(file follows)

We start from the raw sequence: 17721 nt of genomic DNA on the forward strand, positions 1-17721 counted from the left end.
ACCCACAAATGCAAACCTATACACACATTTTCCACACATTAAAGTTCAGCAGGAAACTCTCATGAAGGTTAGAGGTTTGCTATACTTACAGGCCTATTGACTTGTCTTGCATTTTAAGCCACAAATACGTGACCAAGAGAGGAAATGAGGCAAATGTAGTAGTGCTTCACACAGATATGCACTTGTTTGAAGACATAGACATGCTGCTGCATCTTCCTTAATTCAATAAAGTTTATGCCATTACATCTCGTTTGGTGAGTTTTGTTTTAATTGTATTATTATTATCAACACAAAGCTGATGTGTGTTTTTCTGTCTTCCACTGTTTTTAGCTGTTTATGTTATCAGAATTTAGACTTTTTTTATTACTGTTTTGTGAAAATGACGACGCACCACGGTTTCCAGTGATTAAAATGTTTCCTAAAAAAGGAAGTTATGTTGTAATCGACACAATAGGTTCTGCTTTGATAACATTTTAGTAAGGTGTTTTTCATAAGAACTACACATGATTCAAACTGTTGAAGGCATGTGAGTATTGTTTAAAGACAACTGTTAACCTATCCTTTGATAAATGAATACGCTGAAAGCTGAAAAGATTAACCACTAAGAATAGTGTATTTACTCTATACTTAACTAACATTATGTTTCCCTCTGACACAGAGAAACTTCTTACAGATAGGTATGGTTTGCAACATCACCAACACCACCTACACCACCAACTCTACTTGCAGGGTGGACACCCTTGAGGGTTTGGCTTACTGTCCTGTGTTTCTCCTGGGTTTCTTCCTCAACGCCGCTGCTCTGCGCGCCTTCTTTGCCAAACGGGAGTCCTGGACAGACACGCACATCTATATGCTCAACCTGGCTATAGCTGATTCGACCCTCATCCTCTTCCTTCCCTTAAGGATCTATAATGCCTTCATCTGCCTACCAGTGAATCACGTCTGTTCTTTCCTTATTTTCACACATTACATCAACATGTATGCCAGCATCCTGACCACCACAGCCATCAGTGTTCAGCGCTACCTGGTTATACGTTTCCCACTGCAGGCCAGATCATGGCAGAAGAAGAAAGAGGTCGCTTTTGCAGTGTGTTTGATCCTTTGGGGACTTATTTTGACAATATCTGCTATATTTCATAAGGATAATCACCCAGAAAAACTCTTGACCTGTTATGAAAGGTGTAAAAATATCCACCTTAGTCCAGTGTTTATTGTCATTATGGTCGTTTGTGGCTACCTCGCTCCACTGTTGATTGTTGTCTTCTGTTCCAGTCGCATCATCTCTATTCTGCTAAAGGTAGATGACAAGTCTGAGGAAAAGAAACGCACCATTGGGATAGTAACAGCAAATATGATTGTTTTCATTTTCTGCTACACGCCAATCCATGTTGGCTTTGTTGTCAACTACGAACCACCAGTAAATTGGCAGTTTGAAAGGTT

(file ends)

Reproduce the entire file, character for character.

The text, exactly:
We start from the raw sequence: 17721 nt of genomic DNA on the forward strand, positions 1-17721 counted from the left end.
ACCCACAAATGCAAACCTATACACACATTTTCCACACATTAAAGTTCAGCAGGAAACTCTCATGAAGGTTAGAGGTTTGCTATACTTACAGGCCTATTGACTTGTCTTGCATTTTAAGCCACAAATACGTGACCAAGAGAGGAAATGAGGCAAATGTAGTAGTGCTTCACACAGATATGCACTTGTTTGAAGACATAGACATGCTGCTGCATCTTCCTTAATTCAATAAAGTTTATGCCATTACATCTCGTTTGGTGAGTTTTGTTTTAATTGTATTATTATTATCAACACAAAGCTGATGTGTGTTTTTCTGTCTTCCACTGTTTTTAGCTGTTTATGTTATCAGAATTTAGACTTTTTTTATTACTGTTTTGTGAAAATGACGACGCACCACGGTTTCCAGTGATTAAAATGTTTCCTAAAAAAGGAAGTTATGTTGTAATCGACACAATAGGTTCTGCTTTGATAACATTTTAGTAAGGTGTTTTTCATAAGAACTACACATGATTCAAACTGTTGAAGGCATGTGAGTATTGTTTAAAGACAACTGTTAACCTATCCTTTGATAAATGAATACGCTGAAAGCTGAAAAGATTAACCACTAAGAATAGTGTATTTACTCTATACTTAACTAACATTATGTTTCCCTCTGACACAGAGAAACTTCTTACAGATAGGTATGGTTTGCAACATCACCAACACCACCTACACCACCAACTCTACTTGCAGGGTGGACACCCTTGAGGGTTTGGCTTACTGTCCTGTGTTTCTCCTGGGTTTCTTCCTCAACGCCGCTGCTCTGCGCGCCTTCTTTGCCAAACGGGAGTCCTGGACAGACACGCACATCTATATGCTCAACCTGGCTATAGCTGATTCGACCCTCATCCTCTTCCTTCCCTTAAGGATCTATAATGCCTTCATCTGCCTACCAGTGAATCACGTCTGTTCTTTCCTTATTTTCACACATTACATCAACATGTATGCCAGCATCCTGACCACCACAGCCATCAGTGTTCAGCGCTACCTGGTTATACGTTTCCCACTGCAGGCCAGATCATGGCAGAAGAAGAAAGAGGTCGCTTTTGCAGTGTGTTTGATCCTTTGGGGACTTATTTTGACAATATCTGCTATATTTCATAAGGATAATCACCCAGAAAAACTCTTGACCTGTTATGAAAGGTGTAAAAATATCCACCTTAGTCCAGTGTTTATTGTCATTATGGTCGTTTGTGGCTACCTCGCTCCACTGTTGATTGTTGTCTTCTGTTCCAGTCGCATCATCTCTATTCTGCTAAAGGTAGATGACAAGTCTGAGGAAAAGAAACGCACCATTGGGATAGTAACAGCAAATATGATTGTTTTCATTTTCTGCTACACGCCAATCCATGTTGGCTTTGTTGTCAACTACGAACCACCAGTAAATTGGCAGTTTGAAAGGTT